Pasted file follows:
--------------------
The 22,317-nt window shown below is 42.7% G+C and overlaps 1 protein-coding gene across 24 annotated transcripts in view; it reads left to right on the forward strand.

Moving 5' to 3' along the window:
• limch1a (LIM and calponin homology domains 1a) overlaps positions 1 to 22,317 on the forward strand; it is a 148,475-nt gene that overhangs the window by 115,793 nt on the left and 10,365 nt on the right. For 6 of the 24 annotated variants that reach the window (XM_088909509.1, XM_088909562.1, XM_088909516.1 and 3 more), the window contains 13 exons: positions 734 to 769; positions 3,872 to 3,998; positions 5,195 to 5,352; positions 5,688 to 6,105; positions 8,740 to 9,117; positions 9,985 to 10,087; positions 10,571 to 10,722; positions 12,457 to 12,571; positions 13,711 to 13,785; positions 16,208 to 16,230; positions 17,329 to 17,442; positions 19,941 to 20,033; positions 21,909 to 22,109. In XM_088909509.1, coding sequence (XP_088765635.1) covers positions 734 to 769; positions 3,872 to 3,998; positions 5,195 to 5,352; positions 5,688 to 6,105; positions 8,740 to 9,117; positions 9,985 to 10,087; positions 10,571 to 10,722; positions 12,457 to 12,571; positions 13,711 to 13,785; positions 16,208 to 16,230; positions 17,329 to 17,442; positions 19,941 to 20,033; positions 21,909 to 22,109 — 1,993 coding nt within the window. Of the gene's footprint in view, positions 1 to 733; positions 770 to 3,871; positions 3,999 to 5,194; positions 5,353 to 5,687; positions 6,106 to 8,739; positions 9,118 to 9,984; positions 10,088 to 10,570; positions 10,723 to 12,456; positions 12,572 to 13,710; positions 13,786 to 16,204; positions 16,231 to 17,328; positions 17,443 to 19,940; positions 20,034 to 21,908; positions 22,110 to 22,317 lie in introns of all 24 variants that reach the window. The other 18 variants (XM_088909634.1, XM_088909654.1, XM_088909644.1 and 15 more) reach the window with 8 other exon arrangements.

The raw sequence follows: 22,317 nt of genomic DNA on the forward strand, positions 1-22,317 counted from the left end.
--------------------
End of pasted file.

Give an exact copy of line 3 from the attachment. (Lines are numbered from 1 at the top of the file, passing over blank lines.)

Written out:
• limch1a (LIM and calponin homology domains 1a) overlaps positions 1 to 22,317 on the forward strand; it is a 148,475-nt gene that overhangs the window by 115,793 nt on the left and 10,365 nt on the right. For 6 of the 24 annotated variants that reach the window (XM_088909509.1, XM_088909562.1, XM_088909516.1 and 3 more), the window contains 13 exons: positions 734 to 769; positions 3,872 to 3,998; positions 5,195 to 5,352; positions 5,688 to 6,105; positions 8,740 to 9,117; positions 9,985 to 10,087; positions 10,571 to 10,722; positions 12,457 to 12,571; positions 13,711 to 13,785; positions 16,208 to 16,230; positions 17,329 to 17,442; positions 19,941 to 20,033; positions 21,909 to 22,109. In XM_088909509.1, coding sequence (XP_088765635.1) covers positions 734 to 769; positions 3,872 to 3,998; positions 5,195 to 5,352; positions 5,688 to 6,105; positions 8,740 to 9,117; positions 9,985 to 10,087; positions 10,571 to 10,722; positions 12,457 to 12,571; positions 13,711 to 13,785; positions 16,208 to 16,230; positions 17,329 to 17,442; positions 19,941 to 20,033; positions 21,909 to 22,109 — 1,993 coding nt within the window. Of the gene's footprint in view, positions 1 to 733; positions 770 to 3,871; positions 3,999 to 5,194; positions 5,353 to 5,687; positions 6,106 to 8,739; positions 9,118 to 9,984; positions 10,088 to 10,570; positions 10,723 to 12,456; positions 12,572 to 13,710; positions 13,786 to 16,204; positions 16,231 to 17,328; positions 17,443 to 19,940; positions 20,034 to 21,908; positions 22,110 to 22,317 lie in introns of all 24 variants that reach the window. The other 18 variants (XM_088909634.1, XM_088909654.1, XM_088909644.1 and 15 more) reach the window with 8 other exon arrangements.